Why is important to create a Biosphere Reserve at the Sea of Cortez and the South Californian Pacific?

By: Mario Gómez | @Mariogomezc

The Coalition for the Defense of the Seas (CODEMAR) —of which I am a founding member— recommends the creation of a Protected Marine Area of over 19 million hectares in the in the waters of Baja California Sur; if not done swiftly, the “Aquarium of the World” (as Jacques Cousteau christened it) could potentially turn into a marine graveyard as a result of the devastation caused by the fishing industry.

The Sea of Cortez started attracting the conservationist community in the 70s, when the Alto Golfo de California (between Baja California and Sonora) started facing the imminent extinction of the porpoise, which got trapped in the nets of fishermen searching for totoaba; instead of trying to resolve the problem from the root cause, the focus was put on short-term solutions that of course did not tackle the underlying issues.

Since then, different governments suggested that the answer relied on the creation of Marine Protected Areas (MPA), but were oblivious to one of the region’s key players, the artisanal fishermen. By not making them part of the equation, it is now clear why such a bitter issue has not been resolved.

Decades on, we observe how this situation has taken over the entire Sea of Cortez, where most of the fishing gear that has been put in place for the sustainable management of the region has been useless; we are running out of options and before something terrible happens, we are suggesting the creation of a Biosphere Reserve to regulate the activities in the area and achieve a real sustainability, taking into account the fishing communities which have historic rights over these waters.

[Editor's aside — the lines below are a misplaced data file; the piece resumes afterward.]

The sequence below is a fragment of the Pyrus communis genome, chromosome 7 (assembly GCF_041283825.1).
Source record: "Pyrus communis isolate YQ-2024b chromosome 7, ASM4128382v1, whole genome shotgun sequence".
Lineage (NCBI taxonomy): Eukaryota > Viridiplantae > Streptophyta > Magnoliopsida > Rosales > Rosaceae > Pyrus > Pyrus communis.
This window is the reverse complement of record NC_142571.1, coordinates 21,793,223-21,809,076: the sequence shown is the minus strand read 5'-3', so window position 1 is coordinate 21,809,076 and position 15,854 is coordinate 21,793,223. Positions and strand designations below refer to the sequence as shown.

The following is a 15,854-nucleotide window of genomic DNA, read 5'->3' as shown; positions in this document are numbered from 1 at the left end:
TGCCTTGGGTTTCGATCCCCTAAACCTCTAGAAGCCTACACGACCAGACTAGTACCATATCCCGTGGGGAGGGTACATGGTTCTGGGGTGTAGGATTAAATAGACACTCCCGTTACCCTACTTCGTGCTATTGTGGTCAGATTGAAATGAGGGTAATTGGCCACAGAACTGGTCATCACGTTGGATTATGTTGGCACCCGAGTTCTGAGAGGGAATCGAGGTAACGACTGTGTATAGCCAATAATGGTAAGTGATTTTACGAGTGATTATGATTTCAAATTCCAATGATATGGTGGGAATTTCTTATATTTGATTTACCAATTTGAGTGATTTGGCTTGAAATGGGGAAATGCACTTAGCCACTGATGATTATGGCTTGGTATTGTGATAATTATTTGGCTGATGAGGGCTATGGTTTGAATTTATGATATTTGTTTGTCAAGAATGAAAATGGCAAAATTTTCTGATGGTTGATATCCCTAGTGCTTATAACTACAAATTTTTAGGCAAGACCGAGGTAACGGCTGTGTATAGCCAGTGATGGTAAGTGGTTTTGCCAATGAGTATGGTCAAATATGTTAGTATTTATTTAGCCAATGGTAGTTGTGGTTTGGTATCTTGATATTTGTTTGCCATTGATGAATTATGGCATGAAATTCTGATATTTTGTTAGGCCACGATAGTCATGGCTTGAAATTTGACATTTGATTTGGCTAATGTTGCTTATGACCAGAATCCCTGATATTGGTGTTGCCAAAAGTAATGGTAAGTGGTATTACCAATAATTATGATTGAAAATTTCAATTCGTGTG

It is key to realize that the fishing industry in Mexico has always operated at their leisure, leading many species to commercial extinction, to say the least. For example, fishermen from Yucatan and Campeche fish in the waters of Quintana Roo and fishermen from Sinaloa and Sonora operate in Baja California Sur; this situation cannot continue, it is time to grant exclusive rights over their waters to the local fishermen and empower them to guarantee their livelihoods and make them responsible for the health of the ecosystems.

For the specific case of the Sea of Cortez, it is really worrying to observe how outsiders come to the coasts of Baja California Sur —where there is not an industrial fishing fleet— to fish, and all because they have overexploited their own waters and the abundant life that once existed there no longer does, and it is not profitable to fish there anymore. This is undoubtedly unfair competition because there is nothing a local fisherman can do to stop the huge industrial fishing boats that devastate what little there is left in the area.

One of the main attractions for the fishing industry at the Sea of Cortez is sardine capture; it is shocking to see how this practice is “certified” as “sustainable” by the Marine Stewardship Council (international organization), given that this fishery destines 65% of its capture to the production of flours and oils mainly used in aquaculture in Mexico (1 kilogram of flour requires 6 kilograms of fresh sardine). Furthermore, 10% of the capture is frozen and used as bait, and barely 24% of the capture is canned and used for human consumption. It is laughable to think that sardine fishing is considered sustainable.

Even worse, the United States and Canada banned sardine capture since 2015 because of the collapse of its populations, which they share with Mexico as well. And even in the light of this, CONAPESCA is still granting fishing permissions and authorizing its capture.

Based on science, sardine serves as food for other species such as tuna, shark, dolphin, whale, orca, sea lion, birds and all the sport fishing fish like marlin, swordfish and sailfish. This explains why it is no longer possible to observe the abundance of life that Cousteau once saw at the Sea of Cortez.

It is key to confirm that it is totally untrue that the Biosphere Reserve at the Gulf of California, with over 8 million hectares, contemplates a total fishing ban; the protected area CODEMAR is encouraging to protect is only one third of the 24 million hectares the Sea of Cortez covers.